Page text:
ISKCON’s West Virginia community New Vrindaban has taken another step towards the self-sufficiency that Srila Prabhupada envisioned for it when it was founded in 1968: the community has installed two brand new solar energy systems this year.
Behind the project is ECOV, a non-profit entity formed in the late 1990s with the special focus of realizing Srila Prabhupada’s instructions on living off the land and the cows.
“One solar system was installed on the roof of the community garden building, across the street from the Radha Vrindabanchandra temple,” says ECOV board member Chaitanya Mangala Dasa. “It was activated in the spring, and produces power for a garden shed and guest center.”
Meanwhile, the other system was installed at the Valley Barn, where the majority of New Vrindaban’s sixty cows and bulls reside, on June 12th. Consisting of 26 panels and measuring 42 feet wide and 10 feet high, it produces power for the barn’s lights and animal care equipment, as well as for ECOV’s offices.
In the first week, the two systems produced 114,000 watts of electricity between them; overall, the garden system produces 3 kilo watts per hour, while the barn system produces 5.2.
Holstein Steer grazing outside New Vrindaban Valley Barn
The systems are not independent from the grid, but instead are designed to feed back into the main grid, which will continue to be available.
Both systems are designed to produce enough electricity for the buildings they’re attached to so as to result in a zero dollar electric bill.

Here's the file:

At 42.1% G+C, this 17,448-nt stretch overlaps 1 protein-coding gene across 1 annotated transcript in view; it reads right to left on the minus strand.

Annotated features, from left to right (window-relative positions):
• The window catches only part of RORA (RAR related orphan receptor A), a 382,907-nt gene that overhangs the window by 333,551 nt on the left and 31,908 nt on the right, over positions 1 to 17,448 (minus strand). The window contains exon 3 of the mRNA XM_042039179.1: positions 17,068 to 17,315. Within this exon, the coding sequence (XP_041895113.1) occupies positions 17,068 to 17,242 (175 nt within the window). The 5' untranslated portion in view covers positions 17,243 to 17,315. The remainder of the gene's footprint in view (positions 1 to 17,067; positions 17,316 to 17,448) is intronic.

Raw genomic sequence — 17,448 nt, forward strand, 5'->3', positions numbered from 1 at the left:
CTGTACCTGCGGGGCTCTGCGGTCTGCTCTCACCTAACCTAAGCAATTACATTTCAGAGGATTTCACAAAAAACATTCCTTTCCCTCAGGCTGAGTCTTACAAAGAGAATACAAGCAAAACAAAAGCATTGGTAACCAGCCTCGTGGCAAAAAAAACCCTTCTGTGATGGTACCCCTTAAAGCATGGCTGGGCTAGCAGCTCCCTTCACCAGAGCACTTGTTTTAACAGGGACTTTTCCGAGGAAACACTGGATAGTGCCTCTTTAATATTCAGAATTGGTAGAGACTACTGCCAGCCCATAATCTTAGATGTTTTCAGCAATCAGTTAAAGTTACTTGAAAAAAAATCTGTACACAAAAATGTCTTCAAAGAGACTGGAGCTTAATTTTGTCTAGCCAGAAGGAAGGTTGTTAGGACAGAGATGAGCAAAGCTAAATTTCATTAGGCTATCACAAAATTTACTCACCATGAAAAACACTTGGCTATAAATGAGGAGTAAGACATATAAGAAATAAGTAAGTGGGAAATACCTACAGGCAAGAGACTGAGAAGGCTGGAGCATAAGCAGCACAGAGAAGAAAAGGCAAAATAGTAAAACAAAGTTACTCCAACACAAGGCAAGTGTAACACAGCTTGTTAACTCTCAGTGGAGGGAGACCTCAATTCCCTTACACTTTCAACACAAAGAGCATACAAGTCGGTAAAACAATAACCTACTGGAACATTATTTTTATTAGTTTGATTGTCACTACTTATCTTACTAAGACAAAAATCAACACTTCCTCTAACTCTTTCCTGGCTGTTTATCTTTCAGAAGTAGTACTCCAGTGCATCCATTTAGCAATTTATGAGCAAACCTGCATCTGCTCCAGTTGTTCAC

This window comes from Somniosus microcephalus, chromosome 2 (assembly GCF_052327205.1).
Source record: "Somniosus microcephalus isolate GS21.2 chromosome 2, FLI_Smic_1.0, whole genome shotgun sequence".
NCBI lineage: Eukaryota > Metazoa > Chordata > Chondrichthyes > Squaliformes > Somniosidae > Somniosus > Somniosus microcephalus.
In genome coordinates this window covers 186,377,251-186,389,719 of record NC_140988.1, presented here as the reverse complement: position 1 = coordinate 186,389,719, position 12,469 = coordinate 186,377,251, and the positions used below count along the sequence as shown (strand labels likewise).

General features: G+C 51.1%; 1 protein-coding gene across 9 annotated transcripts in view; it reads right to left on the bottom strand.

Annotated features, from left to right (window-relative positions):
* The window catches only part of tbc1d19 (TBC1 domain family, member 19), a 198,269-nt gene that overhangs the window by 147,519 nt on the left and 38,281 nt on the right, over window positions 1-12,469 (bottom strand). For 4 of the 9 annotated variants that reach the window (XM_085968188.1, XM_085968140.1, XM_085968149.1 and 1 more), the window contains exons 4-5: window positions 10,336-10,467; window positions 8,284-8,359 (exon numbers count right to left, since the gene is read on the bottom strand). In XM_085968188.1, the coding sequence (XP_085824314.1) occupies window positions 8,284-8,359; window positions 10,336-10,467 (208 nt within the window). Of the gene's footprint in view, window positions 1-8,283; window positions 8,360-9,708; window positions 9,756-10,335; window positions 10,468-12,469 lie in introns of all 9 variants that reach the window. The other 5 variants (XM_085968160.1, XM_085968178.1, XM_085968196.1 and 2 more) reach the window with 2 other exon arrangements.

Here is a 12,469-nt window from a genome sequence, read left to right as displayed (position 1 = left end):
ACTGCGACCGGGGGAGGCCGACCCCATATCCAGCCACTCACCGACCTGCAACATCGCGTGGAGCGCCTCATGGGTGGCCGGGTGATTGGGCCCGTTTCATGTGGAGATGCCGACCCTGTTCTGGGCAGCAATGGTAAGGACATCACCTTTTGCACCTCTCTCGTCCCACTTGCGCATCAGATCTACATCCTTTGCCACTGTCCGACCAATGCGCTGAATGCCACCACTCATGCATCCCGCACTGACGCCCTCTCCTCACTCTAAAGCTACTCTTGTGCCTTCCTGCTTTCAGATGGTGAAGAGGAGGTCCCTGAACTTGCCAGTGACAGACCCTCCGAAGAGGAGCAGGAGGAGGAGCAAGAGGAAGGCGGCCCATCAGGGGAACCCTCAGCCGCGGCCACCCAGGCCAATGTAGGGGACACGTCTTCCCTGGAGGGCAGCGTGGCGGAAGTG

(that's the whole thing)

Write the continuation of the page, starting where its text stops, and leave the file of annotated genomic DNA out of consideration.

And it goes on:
“Solar power is a renewable energy source that can help reduce our carbon footprint,” Chaitanya Mangala says.
The new solar systems are currently in a testing stage, as ECOV staff study how well they perform in West Virginia’s climate—the area only gets 150 days of sun a year.
Solar panels set up
The information they gather will guide future decisions on whether they install more solar panels or investigate other, more efficient types of renewable resource systems.
Even if solar power is chosen as the main energy source, other systems will be incorporated as well, as New Vrindaban moves towards becoming more and more energy efficient. ECOV staff are currently also looking into wind power and bio gas power, which would be run by extracting methane from cow dung.
“Srila Prabhupada clearly stated forty years ago that the main business for New Vrindaban was to develop the simple village lifestyle with residents dependent upon the land and the cows,” says Chaitanya Mangala. “This matches perfectly with the buzz today about developing local economies and minimizing the distance between production and consumption.”
All the solar panels are in place
Srila Prabhupada was also a strong advocate of locally produced products, stating, “Anything grown in the garden, that is hundred times [more] valuable than what is purchased from the market.”
ECOV staff are also working towards this goal, planting their own crops in a small demonstration garden as well as the five-acre Garden of Seven Gates. The aim is for the New Vrindaban community to be able to subsist as much as possible on self-produced vegetables rather than those purchased at the grocery store.
The community is also working towards growing all its own flowers for use in the temple, while ECOV staff have planted two hundred fruit trees and berry bushes on the New Vrindaban property.
Manjari, a Brown Swiss Heifer in the Valley Barn which is being powered by solar panels
“All these activities, along with our recent introduction of solar power, represent practical steps towards lessening our dependence on the fossil fuel based economy, and show by positive example that we’re acting on the important instructions that Prabhupada gave us,” Chaitanya Mangala says.